Innovation vs. Imitation and the Evolution of Productivity Distributions

M.D. Konig, Fabrizio Zilibotti, Jan Lorenz

Research output: Contribution to JournalArticleAcademicpeer-review

Abstract

We develop a tractable dynamic model of productivity growth and technology spillovers that is consistent with the emergence of real world empirical productivity distributions. Firms can improve productivity by engaging in in-house R&D, or alternatively, by trying to imitate other firms' technologies, subject to the limits of their absorptive capacities. The outcome of both strategies is stochastic. The choice between in-house R&D and imitation is endogenous, and based on firms' profit maximization motive. Firms closer to the technological frontier face fewer imitation opportunities, and choose in-house R&D, while firms farther from the frontier try to imitate more productive technologies. The equilibrium choice leads to a balanced-growth equilibrium featuring persistent productivity differences even when starting from ex-ante identical firms. The long-run productivity distribution can be described as a traveling wave with tails following a Pareto as can be observed in the empirical data.
Original languageEnglish
Article number11
Pages (from-to)1053-1102
JournalTheoretical Economics
Publication statusPublished - 2016

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Innovation
Productivity
Imitation
Empirical data
Productivity growth
Technology spillovers
Pareto
Traveling wave
Balanced growth
Profit maximization
Absorptive capacity

Cite this

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title = "Innovation vs. Imitation and the Evolution of Productivity Distributions",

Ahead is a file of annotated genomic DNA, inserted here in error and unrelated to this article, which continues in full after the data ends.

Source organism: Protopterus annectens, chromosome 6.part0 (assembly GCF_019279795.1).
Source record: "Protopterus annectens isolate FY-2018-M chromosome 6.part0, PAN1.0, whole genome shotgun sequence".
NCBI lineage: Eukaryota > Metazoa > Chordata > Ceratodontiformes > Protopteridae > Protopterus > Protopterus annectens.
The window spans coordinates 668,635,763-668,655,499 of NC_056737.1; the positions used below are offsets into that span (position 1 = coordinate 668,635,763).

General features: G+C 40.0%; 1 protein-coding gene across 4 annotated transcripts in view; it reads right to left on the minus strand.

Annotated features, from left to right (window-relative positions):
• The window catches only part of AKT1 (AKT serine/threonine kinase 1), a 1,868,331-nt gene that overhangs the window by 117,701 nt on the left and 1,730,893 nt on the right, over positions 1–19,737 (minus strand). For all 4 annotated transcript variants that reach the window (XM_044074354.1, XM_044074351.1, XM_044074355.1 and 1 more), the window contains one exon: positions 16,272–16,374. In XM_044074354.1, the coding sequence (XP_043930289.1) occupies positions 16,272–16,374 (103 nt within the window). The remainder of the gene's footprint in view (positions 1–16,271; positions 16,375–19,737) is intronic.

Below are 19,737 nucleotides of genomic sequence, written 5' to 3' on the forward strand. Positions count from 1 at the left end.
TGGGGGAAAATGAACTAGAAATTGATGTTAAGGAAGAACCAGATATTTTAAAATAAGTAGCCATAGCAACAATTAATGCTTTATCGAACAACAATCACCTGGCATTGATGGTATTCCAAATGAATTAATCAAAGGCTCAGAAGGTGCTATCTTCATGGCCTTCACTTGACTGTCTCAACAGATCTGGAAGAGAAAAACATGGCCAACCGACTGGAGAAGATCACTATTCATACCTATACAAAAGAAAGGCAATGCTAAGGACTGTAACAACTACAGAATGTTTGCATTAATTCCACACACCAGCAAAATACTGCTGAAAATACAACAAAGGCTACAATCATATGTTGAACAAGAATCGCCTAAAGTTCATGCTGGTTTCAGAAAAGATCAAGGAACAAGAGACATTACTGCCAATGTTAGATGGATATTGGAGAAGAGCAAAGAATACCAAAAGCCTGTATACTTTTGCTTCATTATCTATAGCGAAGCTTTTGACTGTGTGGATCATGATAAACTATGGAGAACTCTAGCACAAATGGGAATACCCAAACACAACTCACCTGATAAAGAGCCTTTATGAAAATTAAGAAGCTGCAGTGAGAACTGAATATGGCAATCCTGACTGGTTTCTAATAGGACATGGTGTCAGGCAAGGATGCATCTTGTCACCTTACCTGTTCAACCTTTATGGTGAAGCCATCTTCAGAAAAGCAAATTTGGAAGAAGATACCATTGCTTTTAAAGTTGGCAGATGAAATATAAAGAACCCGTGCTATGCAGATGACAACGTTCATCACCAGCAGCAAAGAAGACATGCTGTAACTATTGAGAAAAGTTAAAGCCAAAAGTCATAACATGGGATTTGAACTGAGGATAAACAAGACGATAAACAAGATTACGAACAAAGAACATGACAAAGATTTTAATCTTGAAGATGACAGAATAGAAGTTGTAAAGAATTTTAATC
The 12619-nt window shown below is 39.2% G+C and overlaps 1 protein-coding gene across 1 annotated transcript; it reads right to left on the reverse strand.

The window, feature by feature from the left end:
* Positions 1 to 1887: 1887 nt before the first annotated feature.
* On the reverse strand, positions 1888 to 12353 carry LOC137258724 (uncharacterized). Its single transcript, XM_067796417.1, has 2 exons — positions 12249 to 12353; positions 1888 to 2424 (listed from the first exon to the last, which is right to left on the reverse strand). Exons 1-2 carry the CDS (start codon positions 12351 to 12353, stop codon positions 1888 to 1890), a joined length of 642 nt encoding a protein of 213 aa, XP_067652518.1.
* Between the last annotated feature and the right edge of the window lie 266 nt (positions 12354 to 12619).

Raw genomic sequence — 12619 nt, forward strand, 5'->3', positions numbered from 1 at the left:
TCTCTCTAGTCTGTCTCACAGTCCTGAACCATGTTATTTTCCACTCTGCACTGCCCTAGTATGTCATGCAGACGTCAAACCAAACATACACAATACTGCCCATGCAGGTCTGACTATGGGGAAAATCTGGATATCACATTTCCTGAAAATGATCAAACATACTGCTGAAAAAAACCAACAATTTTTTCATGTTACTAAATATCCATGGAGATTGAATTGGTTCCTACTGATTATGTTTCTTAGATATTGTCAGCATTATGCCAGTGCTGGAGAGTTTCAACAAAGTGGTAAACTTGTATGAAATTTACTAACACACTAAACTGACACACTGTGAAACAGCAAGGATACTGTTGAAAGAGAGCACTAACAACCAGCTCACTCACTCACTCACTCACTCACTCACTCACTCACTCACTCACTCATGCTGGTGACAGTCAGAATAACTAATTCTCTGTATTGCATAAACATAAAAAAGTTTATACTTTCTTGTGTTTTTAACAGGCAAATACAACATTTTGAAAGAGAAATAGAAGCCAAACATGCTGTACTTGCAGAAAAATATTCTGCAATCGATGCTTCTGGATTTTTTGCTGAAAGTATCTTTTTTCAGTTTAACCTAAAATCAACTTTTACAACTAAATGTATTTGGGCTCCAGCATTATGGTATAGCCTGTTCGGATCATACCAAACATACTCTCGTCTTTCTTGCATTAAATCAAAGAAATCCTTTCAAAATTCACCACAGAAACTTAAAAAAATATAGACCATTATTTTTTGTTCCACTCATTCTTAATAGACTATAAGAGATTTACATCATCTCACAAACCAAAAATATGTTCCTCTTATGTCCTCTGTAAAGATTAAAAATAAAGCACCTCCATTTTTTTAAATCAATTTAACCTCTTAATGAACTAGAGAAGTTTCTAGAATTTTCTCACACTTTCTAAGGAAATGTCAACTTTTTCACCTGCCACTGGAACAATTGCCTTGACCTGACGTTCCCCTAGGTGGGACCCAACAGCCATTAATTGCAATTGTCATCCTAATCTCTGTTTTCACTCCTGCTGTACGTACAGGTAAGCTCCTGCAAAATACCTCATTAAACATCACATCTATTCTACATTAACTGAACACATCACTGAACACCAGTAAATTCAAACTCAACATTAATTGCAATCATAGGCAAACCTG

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Innovation vs. Imitation and the Evolution of Productivity Distributions. / Konig, M.D.; Zilibotti, Fabrizio; Lorenz, Jan.

In: Theoretical Economics, 2016, p. 1053-1102.

Research output: Contribution to JournalArticleAcademicpeer-review

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AU - Zilibotti, Fabrizio

AU - Lorenz, Jan

PY - 2016

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AB - We develop a tractable dynamic model of productivity growth and technology spillovers that is consistent with the emergence of real world empirical productivity distributions. Firms can improve productivity by engaging in in-house R&D, or alternatively, by trying to imitate other firms' technologies, subject to the limits of their absorptive capacities. The outcome of both strategies is stochastic. The choice between in-house R&D and imitation is endogenous, and based on firms' profit maximization motive. Firms closer to the technological frontier face fewer imitation opportunities, and choose in-house R&D, while firms farther from the frontier try to imitate more productive technologies. The equilibrium choice leads to a balanced-growth equilibrium featuring persistent productivity differences even when starting from ex-ante identical firms. The long-run productivity distribution can be described as a traveling wave with tails following a Pareto as can be observed in the empirical data.

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